HOW BIRDS WEATHER BAD STORMS
At Point Blue, some scientists have been talking about how birds responds to big storms like this – for example, do they know ahead of time that they should fatten up? (Thanks Nat, Libby and others!)
- Rogers et al. 1994 (http://www.indiana.edu/~kettlab/pubs/Rogers1994.pdf). They look at juncos, and then propose that there are three ways that birds respond to bad weather – predicting, responding, or a hybrid of predicting/responding.
- Katti and Price 2001. (http://onlinelibrary.wiley.com/doi/10.1046/j.1365-2656.1999.00331.x/pdf). They look at an old world warbler over wintering in India, and show that changes in fat during the winter are associated with rainfall, and that these changes may explain a delay in molt.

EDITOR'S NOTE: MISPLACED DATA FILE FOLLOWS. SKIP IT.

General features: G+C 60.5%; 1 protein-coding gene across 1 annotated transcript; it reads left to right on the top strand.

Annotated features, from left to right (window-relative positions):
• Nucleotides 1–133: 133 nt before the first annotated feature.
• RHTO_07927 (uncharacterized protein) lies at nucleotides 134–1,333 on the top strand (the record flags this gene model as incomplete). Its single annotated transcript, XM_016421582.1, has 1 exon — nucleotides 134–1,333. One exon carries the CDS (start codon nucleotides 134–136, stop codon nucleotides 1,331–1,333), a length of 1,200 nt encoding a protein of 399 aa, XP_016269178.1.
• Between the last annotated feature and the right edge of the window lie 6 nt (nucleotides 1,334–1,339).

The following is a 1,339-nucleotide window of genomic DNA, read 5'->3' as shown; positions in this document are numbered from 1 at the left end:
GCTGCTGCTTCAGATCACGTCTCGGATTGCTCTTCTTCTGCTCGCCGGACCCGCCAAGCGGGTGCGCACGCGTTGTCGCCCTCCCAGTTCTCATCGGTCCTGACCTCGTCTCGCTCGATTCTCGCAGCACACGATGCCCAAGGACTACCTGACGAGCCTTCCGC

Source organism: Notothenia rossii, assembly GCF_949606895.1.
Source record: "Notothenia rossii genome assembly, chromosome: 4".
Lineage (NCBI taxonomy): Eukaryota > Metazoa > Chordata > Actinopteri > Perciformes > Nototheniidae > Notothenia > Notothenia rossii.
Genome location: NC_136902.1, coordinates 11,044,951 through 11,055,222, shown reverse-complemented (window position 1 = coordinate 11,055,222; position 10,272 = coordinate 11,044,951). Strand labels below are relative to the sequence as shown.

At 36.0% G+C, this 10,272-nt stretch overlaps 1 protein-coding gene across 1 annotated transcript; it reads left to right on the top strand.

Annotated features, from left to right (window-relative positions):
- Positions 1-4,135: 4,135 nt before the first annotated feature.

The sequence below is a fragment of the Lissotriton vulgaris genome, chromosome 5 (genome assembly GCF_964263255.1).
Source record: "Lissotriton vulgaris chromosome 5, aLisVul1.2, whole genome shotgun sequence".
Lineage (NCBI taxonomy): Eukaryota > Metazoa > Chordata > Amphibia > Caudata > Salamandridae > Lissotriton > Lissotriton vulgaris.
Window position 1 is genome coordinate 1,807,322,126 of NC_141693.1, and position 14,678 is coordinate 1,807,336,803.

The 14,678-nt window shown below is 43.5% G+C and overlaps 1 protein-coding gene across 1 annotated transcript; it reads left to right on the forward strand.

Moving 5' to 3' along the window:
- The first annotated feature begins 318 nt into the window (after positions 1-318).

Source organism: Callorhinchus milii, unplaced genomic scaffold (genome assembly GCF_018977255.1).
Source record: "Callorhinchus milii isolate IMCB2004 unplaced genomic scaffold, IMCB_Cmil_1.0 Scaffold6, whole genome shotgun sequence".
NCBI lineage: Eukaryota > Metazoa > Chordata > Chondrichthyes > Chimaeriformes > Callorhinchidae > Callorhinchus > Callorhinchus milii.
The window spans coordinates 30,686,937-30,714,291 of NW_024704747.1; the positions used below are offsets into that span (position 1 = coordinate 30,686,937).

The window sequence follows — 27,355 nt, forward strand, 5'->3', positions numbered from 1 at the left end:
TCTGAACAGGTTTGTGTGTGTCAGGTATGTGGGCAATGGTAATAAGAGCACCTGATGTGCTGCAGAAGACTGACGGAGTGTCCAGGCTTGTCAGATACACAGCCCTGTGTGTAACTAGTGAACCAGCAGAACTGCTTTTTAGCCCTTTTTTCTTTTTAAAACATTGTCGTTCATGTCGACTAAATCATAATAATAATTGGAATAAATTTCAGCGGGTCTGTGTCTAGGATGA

- Goodman et al. 2012. (http://www.prbo.org/refs/files/12135_Goodman.pdf ). This is a paper we published with data from Palo and Coyote Creek Field Station in the South Bay. In the paper, we show that body size of birds has been increasing – and we hypothesize that an increase in body size may be a response to more frequent severe storms.
- Breuner and Hahn 2003 http://dbs.umt.edu/research_labs/breunerlab/documents/BreunerandHahnHandB2003.pdf looked at the role that corticosterone plays in mediating territory abandonment in bad weather in WCSP on Tioga Pass.
- Breuner et al 2013 http://jeb.biologists.org/content/216/11/1982.long#aff-3 provide evidence that WCSP can detect changes in barometric pressure preceding a storm.